Select Committee on Home Affairs Appendices to the Minutes of Evidence


Memorandum submitted by Commander Brian Paddick, Metropolitan Police Service

  1.  The Commissioner of Police for the Metropolis, Sir John Stevens, has agreed to a pilot scheme in the London Borough of Lambeth only whereby those found by the police to be in possession of small amounts of cannabis for personal use are not arrested but warned for the offence. The pilot is currently running for six months from 1 July until 31 December 2001.

  2.  Those found in possession of small amounts of cannabis for personal use have the drug confiscated by the police officer, who issues a warning. The person is invited to sign for the drugs and the officer, if alone, calls for another officer to verify the nature and quantity of drugs seized. The drugs are checked by a supervisor at the station before being deposited and retained for six months prior to destruction.

  3.  The officer records the personal details of the person stopped at the time and these are subsequently transferred to a computer database at the main police station at Brixton. During the pilot, the records are kept locally only. The officer also completes a brief crime report. Whilst subsequent warnings are possible without the individual being liable to arrest, to date no one has been warned more than once during the pilot scheme. Up to 30 September 2001, 218 people had been warned.

  4.  In the case of a young person being found with cannabis, a copy of the warning form is faxed to the Manager of Lambeth Youth Offender Team, who writes to the parents in every case. The circumstances are explained in the letter and the offer of support and counselling are made. Up to 30 September 2001, 21 young people had been warned under the pilot scheme.

  5.  Police officers use their discretion as to whether the amount is "a small amount" and whether the cannabis is "for personal use". More than half a dozen wraps or small packets of cannabis require the person stopped to give a plausible explanation as to why the drugs are being carried in that form if they are for personal use only. The supervisor to whom the drugs must be presented on arrival at the police station audits the decision.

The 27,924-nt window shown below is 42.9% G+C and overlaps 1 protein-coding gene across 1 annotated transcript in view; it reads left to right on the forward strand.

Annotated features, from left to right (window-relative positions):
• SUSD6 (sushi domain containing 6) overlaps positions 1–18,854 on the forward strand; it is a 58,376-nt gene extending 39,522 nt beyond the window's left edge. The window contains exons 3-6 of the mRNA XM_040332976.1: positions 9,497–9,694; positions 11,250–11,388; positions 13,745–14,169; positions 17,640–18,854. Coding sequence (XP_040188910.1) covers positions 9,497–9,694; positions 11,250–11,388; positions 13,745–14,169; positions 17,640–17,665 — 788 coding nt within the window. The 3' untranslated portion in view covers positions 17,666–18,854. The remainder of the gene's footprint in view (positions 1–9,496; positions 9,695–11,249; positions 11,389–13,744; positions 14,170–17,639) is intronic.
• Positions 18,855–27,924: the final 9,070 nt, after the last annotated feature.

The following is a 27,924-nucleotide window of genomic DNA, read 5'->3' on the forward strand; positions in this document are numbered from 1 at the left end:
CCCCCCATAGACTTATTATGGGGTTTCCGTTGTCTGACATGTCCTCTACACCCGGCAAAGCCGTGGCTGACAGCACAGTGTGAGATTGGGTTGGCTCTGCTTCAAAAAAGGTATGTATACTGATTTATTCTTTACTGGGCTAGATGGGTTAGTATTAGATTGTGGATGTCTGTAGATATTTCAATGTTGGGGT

6.  Metropolitan Police Service consultants are undertaking an on-going analysis of the impact of the pilot scheme. A steering group consisting of academics, researchers and community representatives advises the consultants on what should be included in their analysis. Whilst detailed results are not yet available, it is anticipated that between four to eight hours of police time are saved each time the matter is dealt with by way of warning compared with arrest. The police officer time saved can be used to combat those crimes of much greater concern to the community such as dealing in hard drugs, robbery and burglary.

  7.  In the similar period last year in Lambeth, from 1 July 2000 until 30 September 2000, 162 people were arrested for possession of cannabis offences. Of these only 65 were charged whilst the others were cautioned or no action was taken. Of those charged, most received either a small fine or a conditional discharge for the offence at court.

  8.  The pilot provides a means by which officers can deal with cannabis offences in a less bureaucratic and faster way. It also has the practical effect of decriminalising the offence in those cases where the officer does not proceed by means of arrest.

  9.  The power of arrest police officers have under the Misuse of Drugs Act is written in terms that a police officer may arrest a person in possession of cannabis. The pilot scheme allows police officers to use the discretion given to them under legislation to arrest or not arrest. In the same way, officers use their discretion to arrest or not arrest those guilty of other minor offences such as drunkenness, begging and minor assault.

October 2001

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